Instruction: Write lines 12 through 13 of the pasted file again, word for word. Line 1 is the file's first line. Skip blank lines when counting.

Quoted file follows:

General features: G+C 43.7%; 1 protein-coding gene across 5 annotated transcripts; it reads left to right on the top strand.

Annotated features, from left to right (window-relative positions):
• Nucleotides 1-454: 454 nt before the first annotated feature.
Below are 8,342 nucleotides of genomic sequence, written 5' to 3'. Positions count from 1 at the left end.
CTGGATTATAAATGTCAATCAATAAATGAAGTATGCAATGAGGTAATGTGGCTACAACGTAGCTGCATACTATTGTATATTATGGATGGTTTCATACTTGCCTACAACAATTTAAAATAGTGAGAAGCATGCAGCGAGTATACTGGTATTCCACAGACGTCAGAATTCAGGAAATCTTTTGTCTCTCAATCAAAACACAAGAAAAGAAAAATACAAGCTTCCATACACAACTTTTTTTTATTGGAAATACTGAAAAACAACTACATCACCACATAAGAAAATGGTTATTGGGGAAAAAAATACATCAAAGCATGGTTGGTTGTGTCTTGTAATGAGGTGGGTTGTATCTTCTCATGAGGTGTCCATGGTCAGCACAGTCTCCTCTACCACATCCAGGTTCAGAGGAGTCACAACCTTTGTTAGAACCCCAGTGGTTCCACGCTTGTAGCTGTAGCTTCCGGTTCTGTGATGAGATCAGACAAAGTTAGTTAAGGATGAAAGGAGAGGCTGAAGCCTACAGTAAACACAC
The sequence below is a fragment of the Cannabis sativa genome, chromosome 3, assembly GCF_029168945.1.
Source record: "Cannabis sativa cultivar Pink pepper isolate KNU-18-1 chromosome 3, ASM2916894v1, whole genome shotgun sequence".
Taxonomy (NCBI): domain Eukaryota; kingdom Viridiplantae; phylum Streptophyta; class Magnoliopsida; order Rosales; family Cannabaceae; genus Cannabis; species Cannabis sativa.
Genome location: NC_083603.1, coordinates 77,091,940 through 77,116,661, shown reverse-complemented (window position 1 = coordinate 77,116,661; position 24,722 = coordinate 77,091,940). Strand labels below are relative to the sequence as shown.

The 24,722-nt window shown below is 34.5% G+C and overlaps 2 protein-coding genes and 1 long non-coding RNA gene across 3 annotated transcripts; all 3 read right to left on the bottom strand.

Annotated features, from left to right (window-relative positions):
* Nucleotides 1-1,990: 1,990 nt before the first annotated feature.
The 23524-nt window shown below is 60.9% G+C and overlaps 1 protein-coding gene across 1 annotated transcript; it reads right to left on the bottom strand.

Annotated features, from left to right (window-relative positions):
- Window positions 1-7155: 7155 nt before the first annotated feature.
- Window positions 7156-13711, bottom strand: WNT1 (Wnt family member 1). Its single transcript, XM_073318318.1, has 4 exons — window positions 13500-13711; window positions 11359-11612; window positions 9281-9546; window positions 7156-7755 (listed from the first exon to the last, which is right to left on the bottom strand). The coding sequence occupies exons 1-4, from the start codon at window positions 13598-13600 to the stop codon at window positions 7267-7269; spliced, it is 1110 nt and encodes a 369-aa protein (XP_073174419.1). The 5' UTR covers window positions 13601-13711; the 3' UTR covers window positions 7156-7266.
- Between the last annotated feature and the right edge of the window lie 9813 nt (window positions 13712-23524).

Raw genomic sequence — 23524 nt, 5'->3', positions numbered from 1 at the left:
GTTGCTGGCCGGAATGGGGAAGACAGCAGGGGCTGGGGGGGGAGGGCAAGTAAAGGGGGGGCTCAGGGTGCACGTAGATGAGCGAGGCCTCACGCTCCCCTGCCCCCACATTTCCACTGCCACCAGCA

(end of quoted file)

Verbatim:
* Nucleotides 1-1,990: 1,990 nt before the first annotated feature.
The 23524-nt window shown below is 60.9% G+C and overlaps 1 protein-coding gene across 1 annotated transcript; it reads right to left on the bottom strand.